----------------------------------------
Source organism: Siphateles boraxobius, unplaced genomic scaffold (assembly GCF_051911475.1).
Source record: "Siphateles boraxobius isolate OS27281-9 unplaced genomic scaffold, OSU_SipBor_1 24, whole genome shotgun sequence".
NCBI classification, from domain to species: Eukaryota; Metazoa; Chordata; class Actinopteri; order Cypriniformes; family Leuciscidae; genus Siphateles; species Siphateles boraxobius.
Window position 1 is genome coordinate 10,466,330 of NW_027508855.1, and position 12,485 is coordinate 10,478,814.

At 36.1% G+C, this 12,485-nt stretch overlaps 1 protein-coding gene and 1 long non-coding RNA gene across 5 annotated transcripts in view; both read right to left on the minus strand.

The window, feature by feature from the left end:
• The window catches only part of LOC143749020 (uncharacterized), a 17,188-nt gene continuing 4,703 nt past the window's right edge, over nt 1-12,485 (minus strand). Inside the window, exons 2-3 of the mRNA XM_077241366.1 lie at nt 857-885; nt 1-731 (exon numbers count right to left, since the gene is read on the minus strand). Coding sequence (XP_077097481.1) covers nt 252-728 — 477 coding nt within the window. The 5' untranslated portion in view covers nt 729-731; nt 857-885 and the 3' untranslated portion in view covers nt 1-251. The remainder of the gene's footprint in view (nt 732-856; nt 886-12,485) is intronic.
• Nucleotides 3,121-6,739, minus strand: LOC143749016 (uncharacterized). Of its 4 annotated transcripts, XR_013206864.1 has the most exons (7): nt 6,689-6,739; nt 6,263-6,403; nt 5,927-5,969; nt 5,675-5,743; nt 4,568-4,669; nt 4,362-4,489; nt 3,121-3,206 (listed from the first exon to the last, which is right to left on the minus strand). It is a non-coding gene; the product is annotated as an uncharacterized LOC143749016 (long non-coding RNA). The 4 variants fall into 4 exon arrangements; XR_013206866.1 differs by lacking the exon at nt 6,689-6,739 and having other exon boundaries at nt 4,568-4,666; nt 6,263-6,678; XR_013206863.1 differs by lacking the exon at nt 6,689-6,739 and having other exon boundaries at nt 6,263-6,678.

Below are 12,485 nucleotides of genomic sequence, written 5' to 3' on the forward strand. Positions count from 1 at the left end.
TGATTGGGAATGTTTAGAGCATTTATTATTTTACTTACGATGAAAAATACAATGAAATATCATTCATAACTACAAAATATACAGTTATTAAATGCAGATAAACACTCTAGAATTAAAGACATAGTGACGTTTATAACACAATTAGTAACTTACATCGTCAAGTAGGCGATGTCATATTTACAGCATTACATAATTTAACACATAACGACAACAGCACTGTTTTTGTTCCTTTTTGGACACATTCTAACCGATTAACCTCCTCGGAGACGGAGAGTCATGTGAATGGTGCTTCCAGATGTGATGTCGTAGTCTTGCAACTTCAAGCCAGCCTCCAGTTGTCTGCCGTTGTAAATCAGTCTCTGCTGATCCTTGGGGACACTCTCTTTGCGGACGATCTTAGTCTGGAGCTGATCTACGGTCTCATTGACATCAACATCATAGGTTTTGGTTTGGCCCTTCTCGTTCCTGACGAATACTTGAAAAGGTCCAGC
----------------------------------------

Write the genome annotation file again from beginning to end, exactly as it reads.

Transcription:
Source organism: Siphateles boraxobius, unplaced genomic scaffold (assembly GCF_051911475.1).
Source record: "Siphateles boraxobius isolate OS27281-9 unplaced genomic scaffold, OSU_SipBor_1 24, whole genome shotgun sequence".
NCBI classification, from domain to species: Eukaryota; Metazoa; Chordata; class Actinopteri; order Cypriniformes; family Leuciscidae; genus Siphateles; species Siphateles boraxobius.
Window position 1 is genome coordinate 10,466,330 of NW_027508855.1, and position 12,485 is coordinate 10,478,814.

At 36.1% G+C, this 12,485-nt stretch overlaps 1 protein-coding gene and 1 long non-coding RNA gene across 5 annotated transcripts in view; both read right to left on the minus strand.

The window, feature by feature from the left end:
• The window catches only part of LOC143749020 (uncharacterized), a 17,188-nt gene continuing 4,703 nt past the window's right edge, over nt 1-12,485 (minus strand). Inside the window, exons 2-3 of the mRNA XM_077241366.1 lie at nt 857-885; nt 1-731 (exon numbers count right to left, since the gene is read on the minus strand). Coding sequence (XP_077097481.1) covers nt 252-728 — 477 coding nt within the window. The 5' untranslated portion in view covers nt 729-731; nt 857-885 and the 3' untranslated portion in view covers nt 1-251. The remainder of the gene's footprint in view (nt 732-856; nt 886-12,485) is intronic.
• Nucleotides 3,121-6,739, minus strand: LOC143749016 (uncharacterized). Of its 4 annotated transcripts, XR_013206864.1 has the most exons (7): nt 6,689-6,739; nt 6,263-6,403; nt 5,927-5,969; nt 5,675-5,743; nt 4,568-4,669; nt 4,362-4,489; nt 3,121-3,206 (listed from the first exon to the last, which is right to left on the minus strand). It is a non-coding gene; the product is annotated as an uncharacterized LOC143749016 (long non-coding RNA). The 4 variants fall into 4 exon arrangements; XR_013206866.1 differs by lacking the exon at nt 6,689-6,739 and having other exon boundaries at nt 4,568-4,666; nt 6,263-6,678; XR_013206863.1 differs by lacking the exon at nt 6,689-6,739 and having other exon boundaries at nt 6,263-6,678.

Below are 12,485 nucleotides of genomic sequence, written 5' to 3' on the forward strand. Positions count from 1 at the left end.
TGATTGGGAATGTTTAGAGCATTTATTATTTTACTTACGATGAAAAATACAATGAAATATCATTCATAACTACAAAATATACAGTTATTAAATGCAGATAAACACTCTAGAATTAAAGACATAGTGACGTTTATAACACAATTAGTAACTTACATCGTCAAGTAGGCGATGTCATATTTACAGCATTACATAATTTAACACATAACGACAACAGCACTGTTTTTGTTCCTTTTTGGACACATTCTAACCGATTAACCTCCTCGGAGACGGAGAGTCATGTGAATGGTGCTTCCAGATGTGATGTCGTAGTCTTGCAACTTCAAGCCAGCCTCCAGTTGTCTGCCGTTGTAAATCAGTCTCTGCTGATCCTTGGGGACACTCTCTTTGCGGACGATCTTAGTCTGGAGCTGATCTACGGTCTCATTGACATCAACATCATAGGTTTTGGTTTGGCCCTTCTCGTTCCTGACGAATACTTGAAAAGGTCCAGC